No, Donald Trump, the unemployment rate isn't 42 percent. And, no, it's not true that President Barack Obama wants to take in 250,000 Syrian refugees. Or that "thousands and thousands" of American Muslims celebrated when the World Trade towers toppled on 9/11. Despite numerous accounts to the contrary, Trump has insisted on all these things.
Which makes someone like Angie Drobnic Holan shake her head ruefully.
Holan, the editor of PolitiFact, the Pulitzer Prize-winning news site devoted to vetting political statements, has investigated plenty of dubious assertions in her time. But she's never seen anyone quite like Trump.
"The difference with him is the degree to which he's wrong," she says. "All politicians like to stick to their talking points, and sometimes a few of those points are debunked. With Trump, it's not one or two points. It's lots and lots."
Politicians of every kind, in every era, have bent and twisted facts to their liking. And, yes, (shocker!), they sometimes lie. But to Holan and the small community of professional fact checkers, Trump represents something new: a front-running candidate who isn't just wrong at times, but wrong many, many times, and defiantly so when called on it.
He may indeed be America's first post-factual candidate. Consider:
• PlitiFact found that 78 percent of the 96 Trump statements it reviewed were either "mostly false," "false" or "pants-on-fire" false, the highest percentage by far in the current field of presidential candidates. (By comparison, 66 percent of Ted Cruz's statements fell into those categories; 42 percent of Marco Rubio's; 32 percent of Bernie Sanders's; and 27 percent of Hillary Clinton's. Trump's is the highest they've ever recorded for a major candidate.) Among others, PolitiFact dinged Trump for claiming that blacks kill 81 percent of white homicide victims and for saying that Obama is pushing refugees to states with Republican governors.
• The Washington Post's Fact Checker column has awarded Trump four Pinocchios - its lowest rating for honesty - 63 percent of the time it has looked at one of his statements, also by far the worst percentage (others: Cruz, 21 percent; Rubio, 18; Sanders and Clinton 14). A recent four-Pinoc: Trump's claim that a wall along the U.S.-Mexico border would cost $8 billion.
• In naming Trump the "King of Whoppers" in its annual review last year, FactCheck.org, an organization at the University of Pennsylvania, observed: "In the 12 years of FactCheck.org's existence, we've never seen his match. He stands out not only for the sheer number of his factually false claims, but also for his brazen refusals to admit error when proven wrong."
It's not clear that Trump has ever backed down from any of his unsubstantiated claims since announcing his candidacy in June - a hallmark of his pugnacious style. When journalists failed to find TV footage or published accounts to back up Trump's assertion of widespread celebrations in New Jersey cheered on 9/11, for example, Trump cited "hundreds" of calls and tweets from people claiming they'd seen the same thing. He demanded an apology from those who'd written otherwise.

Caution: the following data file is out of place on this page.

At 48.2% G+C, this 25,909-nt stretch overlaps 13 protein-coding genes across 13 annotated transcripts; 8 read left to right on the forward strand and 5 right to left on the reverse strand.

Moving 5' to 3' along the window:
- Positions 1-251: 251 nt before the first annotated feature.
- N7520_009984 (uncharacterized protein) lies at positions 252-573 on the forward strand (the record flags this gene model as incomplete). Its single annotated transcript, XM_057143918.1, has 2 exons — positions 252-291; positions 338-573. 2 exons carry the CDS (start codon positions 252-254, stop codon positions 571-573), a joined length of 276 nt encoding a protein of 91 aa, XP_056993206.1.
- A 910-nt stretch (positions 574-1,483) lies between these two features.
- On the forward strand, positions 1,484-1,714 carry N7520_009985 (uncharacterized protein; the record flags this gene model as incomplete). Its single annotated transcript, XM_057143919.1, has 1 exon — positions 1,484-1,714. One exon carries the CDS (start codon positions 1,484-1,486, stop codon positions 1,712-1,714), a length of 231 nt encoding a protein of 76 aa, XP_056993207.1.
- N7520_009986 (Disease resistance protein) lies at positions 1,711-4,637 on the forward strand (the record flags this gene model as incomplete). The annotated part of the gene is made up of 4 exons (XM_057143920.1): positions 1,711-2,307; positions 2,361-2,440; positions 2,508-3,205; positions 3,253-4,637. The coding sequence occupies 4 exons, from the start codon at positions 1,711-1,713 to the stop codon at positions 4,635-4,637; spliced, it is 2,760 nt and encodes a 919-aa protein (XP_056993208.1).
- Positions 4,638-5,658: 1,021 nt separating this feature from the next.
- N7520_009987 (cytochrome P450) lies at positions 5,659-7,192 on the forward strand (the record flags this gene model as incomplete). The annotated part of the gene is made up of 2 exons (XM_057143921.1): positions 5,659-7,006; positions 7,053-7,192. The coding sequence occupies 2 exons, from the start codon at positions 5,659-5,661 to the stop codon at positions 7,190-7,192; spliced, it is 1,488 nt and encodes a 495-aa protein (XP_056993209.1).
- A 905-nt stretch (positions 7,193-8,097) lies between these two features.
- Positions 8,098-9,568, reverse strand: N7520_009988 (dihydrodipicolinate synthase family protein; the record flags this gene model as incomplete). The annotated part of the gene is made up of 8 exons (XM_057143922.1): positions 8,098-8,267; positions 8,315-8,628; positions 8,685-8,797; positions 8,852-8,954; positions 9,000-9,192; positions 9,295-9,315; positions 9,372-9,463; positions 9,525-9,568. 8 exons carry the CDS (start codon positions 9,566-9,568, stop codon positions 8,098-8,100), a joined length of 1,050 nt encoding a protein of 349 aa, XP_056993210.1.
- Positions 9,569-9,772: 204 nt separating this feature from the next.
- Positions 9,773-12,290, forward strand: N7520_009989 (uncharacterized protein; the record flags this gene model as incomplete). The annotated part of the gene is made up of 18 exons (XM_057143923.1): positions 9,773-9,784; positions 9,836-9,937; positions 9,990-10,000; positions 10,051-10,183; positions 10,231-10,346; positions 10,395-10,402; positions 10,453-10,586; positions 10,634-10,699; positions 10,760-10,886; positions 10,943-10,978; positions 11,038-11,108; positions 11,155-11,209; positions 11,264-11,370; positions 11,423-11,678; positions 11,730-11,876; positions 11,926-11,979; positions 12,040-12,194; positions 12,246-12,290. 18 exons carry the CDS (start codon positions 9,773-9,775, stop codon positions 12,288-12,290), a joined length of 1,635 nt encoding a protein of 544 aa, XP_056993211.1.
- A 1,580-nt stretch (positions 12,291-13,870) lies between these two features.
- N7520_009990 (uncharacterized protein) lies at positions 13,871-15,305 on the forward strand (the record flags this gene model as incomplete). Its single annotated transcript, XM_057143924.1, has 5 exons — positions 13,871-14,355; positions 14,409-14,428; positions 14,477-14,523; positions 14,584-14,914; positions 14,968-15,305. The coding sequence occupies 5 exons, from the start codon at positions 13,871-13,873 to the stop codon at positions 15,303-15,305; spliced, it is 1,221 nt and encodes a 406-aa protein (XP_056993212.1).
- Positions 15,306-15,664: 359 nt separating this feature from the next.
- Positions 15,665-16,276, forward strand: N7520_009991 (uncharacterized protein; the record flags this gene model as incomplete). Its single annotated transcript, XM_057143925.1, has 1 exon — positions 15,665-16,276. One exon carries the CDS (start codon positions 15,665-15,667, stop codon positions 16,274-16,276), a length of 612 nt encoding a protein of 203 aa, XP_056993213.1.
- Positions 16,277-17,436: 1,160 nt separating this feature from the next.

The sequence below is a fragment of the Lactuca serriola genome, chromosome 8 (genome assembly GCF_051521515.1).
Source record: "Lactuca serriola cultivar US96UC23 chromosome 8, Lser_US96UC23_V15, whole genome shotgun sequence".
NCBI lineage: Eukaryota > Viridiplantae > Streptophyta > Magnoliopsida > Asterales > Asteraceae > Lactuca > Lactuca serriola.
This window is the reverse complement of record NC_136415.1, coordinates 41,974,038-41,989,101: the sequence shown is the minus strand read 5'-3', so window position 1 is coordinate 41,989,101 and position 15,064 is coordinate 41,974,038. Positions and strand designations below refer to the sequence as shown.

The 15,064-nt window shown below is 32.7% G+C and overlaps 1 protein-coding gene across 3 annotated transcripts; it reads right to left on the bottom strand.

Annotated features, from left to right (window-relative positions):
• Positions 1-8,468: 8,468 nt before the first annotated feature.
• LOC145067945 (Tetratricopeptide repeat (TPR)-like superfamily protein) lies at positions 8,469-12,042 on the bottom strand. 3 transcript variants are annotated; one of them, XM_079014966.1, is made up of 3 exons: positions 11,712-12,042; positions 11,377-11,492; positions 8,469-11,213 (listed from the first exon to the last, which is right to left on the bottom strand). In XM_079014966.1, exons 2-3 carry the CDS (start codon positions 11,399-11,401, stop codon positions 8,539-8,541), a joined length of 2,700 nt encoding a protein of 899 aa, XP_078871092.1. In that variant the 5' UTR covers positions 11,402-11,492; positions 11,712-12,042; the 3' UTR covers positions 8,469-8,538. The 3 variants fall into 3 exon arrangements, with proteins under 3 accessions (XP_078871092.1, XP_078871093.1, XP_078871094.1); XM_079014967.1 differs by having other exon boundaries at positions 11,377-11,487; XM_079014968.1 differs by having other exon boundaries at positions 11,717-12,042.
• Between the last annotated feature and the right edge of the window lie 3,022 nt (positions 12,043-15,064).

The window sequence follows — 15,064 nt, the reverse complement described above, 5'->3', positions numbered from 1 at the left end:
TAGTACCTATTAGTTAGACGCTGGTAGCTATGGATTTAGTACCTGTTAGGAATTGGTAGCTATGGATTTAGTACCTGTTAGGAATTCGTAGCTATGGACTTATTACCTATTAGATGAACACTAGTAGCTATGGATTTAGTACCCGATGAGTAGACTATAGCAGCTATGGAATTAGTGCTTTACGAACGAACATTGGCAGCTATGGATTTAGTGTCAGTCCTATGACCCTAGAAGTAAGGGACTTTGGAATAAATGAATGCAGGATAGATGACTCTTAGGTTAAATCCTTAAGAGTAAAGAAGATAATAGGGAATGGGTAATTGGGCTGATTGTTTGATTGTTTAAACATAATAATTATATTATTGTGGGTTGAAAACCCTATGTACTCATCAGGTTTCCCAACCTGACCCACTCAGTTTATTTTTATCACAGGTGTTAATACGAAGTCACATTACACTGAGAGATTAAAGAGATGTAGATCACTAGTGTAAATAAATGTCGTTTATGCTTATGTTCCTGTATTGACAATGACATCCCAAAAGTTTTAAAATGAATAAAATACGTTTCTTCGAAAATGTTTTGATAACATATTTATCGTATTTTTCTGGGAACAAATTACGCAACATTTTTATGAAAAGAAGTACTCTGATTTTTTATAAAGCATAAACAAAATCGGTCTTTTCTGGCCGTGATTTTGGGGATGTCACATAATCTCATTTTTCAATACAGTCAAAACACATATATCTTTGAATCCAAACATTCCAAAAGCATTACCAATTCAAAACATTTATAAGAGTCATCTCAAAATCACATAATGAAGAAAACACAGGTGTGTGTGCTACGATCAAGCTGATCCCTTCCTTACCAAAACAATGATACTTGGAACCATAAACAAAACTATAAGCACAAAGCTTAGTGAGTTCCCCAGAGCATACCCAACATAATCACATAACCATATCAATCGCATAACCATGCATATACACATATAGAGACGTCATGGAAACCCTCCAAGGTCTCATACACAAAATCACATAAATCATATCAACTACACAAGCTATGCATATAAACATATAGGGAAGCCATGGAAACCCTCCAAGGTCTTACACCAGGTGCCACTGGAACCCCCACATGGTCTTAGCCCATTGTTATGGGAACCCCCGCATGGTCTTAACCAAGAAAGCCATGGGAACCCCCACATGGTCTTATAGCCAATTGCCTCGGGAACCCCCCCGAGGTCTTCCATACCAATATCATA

He has also questioned the fact checkers. After PolitiFact awarded Trump its "Lie of the Year" for his run of campaign misstatements, he responded by telling ABC News, "They are leaning in a certain direction, and no matter what you do with them - I mean they are a very dishonest group, in my opinion."
Trump's refusal to acknowledge error, or to simply adjust his rhetoric, sets him apart from his fellow office-seekers, too: Contrary to the general cynicism about political truthiness, many leading politicians do change their tune when called out on untrue statements, fact checkers say. Sanders, for one, changed a talking point about the chances of a black male being sent to prison after The Post's Fact Checker questioned his data.
"Professional politicians mostly want to get it right," said Glenn Kessler, the Fact Checker columnist. "What's unusual about Trump is he's a leading candidate and he seems to have no interest in getting important things factually correct."
And that fact isn't especially frustrating to the fact checkers. Their goal, they say, is to point out what's wrong, not necessarily to change a politician's ways.
"The mission of the fact checker is to inform democracy, first and foremost," said Bill Adair, PolitiFact's creator and now a journalism professor at Duke University. "So it doesn't bother me to say that a statement is false and a candidate continues to make that statement. The most important thing is that we're telling voters what's true and what's not."
Fact checkers haven't failed if politicians continue to twist the facts, Adair said, any more than investigative reporters have failed when politicians continue to be corrupt.
In fact, an academic study of political fact checking operations this year found that the public generally views political fact checking favorably, and that more exposure to it helps people become better informed. However, the study also found that the format tends to reach already well-informed and educated people and that those who are less informed have less favorable views. What's more, the study found a partisan divide: Republicans find less to like in fact checking than Democrats, an echo of conservative complaints that fact checkers are slanted against Republicans.
As for Trump, it's possible that his supporters are less interested in mere facts than in other qualities, such as his determination, passion and strength, said Carol Pogash, the author of "Quotations from Chairman Trump," a recently published collection of his statements through the years.
"His fans ... are voting for the Disrupter-in-Chief," said Pogash. "He's the billionaire who promises to blow up the status quo. His supporters love that Trump is the bully in the china shop."